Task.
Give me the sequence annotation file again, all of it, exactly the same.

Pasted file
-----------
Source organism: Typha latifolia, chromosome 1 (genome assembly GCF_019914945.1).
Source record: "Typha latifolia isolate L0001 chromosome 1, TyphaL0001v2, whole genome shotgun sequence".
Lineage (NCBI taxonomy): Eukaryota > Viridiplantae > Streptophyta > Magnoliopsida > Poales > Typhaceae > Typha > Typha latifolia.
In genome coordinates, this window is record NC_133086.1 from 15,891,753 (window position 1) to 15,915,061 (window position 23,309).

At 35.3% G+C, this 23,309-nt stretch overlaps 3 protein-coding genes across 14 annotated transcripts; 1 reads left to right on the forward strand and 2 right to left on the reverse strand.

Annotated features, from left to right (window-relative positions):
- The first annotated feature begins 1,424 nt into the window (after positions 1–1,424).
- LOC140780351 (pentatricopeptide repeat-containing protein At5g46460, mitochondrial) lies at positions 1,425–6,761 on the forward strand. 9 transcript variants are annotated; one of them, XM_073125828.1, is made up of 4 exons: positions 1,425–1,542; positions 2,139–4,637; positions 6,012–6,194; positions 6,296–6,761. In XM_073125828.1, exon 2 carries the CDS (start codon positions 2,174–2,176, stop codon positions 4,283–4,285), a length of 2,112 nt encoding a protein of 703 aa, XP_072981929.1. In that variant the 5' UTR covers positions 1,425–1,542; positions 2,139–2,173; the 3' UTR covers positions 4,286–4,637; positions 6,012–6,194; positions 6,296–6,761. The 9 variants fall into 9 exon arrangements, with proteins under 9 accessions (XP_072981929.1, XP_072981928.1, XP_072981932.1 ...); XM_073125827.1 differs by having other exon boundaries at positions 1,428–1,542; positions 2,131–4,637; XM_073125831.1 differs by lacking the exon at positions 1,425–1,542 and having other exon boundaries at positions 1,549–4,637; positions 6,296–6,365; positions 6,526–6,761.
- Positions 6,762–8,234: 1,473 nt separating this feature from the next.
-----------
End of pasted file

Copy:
Source organism: Typha latifolia, chromosome 1 (genome assembly GCF_019914945.1).
Source record: "Typha latifolia isolate L0001 chromosome 1, TyphaL0001v2, whole genome shotgun sequence".
Lineage (NCBI taxonomy): Eukaryota > Viridiplantae > Streptophyta > Magnoliopsida > Poales > Typhaceae > Typha > Typha latifolia.
In genome coordinates, this window is record NC_133086.1 from 15,891,753 (window position 1) to 15,915,061 (window position 23,309).

At 35.3% G+C, this 23,309-nt stretch overlaps 3 protein-coding genes across 14 annotated transcripts; 1 reads left to right on the forward strand and 2 right to left on the reverse strand.

Annotated features, from left to right (window-relative positions):
- The first annotated feature begins 1,424 nt into the window (after positions 1–1,424).
- LOC140780351 (pentatricopeptide repeat-containing protein At5g46460, mitochondrial) lies at positions 1,425–6,761 on the forward strand. 9 transcript variants are annotated; one of them, XM_073125828.1, is made up of 4 exons: positions 1,425–1,542; positions 2,139–4,637; positions 6,012–6,194; positions 6,296–6,761. In XM_073125828.1, exon 2 carries the CDS (start codon positions 2,174–2,176, stop codon positions 4,283–4,285), a length of 2,112 nt encoding a protein of 703 aa, XP_072981929.1. In that variant the 5' UTR covers positions 1,425–1,542; positions 2,139–2,173; the 3' UTR covers positions 4,286–4,637; positions 6,012–6,194; positions 6,296–6,761. The 9 variants fall into 9 exon arrangements, with proteins under 9 accessions (XP_072981929.1, XP_072981928.1, XP_072981932.1 ...); XM_073125827.1 differs by having other exon boundaries at positions 1,428–1,542; positions 2,131–4,637; XM_073125831.1 differs by lacking the exon at positions 1,425–1,542 and having other exon boundaries at positions 1,549–4,637; positions 6,296–6,365; positions 6,526–6,761.
- Positions 6,762–8,234: 1,473 nt separating this feature from the next.